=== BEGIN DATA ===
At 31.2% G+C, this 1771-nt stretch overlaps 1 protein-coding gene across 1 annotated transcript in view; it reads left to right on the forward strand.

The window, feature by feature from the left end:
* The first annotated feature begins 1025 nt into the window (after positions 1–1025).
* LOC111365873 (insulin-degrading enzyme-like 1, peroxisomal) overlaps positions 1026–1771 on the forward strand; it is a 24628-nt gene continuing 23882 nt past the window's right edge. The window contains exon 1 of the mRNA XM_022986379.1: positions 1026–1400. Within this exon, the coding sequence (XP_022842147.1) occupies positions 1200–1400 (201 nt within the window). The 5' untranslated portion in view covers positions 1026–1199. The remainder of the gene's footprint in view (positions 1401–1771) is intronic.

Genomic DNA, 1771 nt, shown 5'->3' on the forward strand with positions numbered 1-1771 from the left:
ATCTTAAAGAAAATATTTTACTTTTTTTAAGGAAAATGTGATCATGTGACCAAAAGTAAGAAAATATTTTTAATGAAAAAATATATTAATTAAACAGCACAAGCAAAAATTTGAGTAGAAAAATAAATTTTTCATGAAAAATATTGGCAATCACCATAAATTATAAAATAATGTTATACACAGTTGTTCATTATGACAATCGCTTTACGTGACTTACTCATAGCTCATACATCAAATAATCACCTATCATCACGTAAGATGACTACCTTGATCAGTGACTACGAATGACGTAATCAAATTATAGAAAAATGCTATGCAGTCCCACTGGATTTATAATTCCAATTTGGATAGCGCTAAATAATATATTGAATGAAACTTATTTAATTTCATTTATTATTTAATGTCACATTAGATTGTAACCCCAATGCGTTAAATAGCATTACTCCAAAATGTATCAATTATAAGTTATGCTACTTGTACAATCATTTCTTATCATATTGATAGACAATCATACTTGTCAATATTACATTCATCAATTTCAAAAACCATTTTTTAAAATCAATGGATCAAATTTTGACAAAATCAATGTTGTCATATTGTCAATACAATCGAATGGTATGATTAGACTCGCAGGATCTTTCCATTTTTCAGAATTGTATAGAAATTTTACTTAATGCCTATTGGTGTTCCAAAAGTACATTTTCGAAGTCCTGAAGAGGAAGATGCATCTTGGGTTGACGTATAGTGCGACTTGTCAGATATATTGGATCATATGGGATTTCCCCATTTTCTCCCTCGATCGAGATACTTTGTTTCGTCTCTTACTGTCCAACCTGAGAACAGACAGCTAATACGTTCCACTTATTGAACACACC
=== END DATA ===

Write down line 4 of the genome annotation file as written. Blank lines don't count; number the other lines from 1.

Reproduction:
* LOC111365873 (insulin-degrading enzyme-like 1, peroxisomal) overlaps positions 1026–1771 on the forward strand; it is a 24628-nt gene continuing 23882 nt past the window's right edge. The window contains exon 1 of the mRNA XM_022986379.1: positions 1026–1400. Within this exon, the coding sequence (XP_022842147.1) occupies positions 1200–1400 (201 nt within the window). The 5' untranslated portion in view covers positions 1026–1199. The remainder of the gene's footprint in view (positions 1401–1771) is intronic.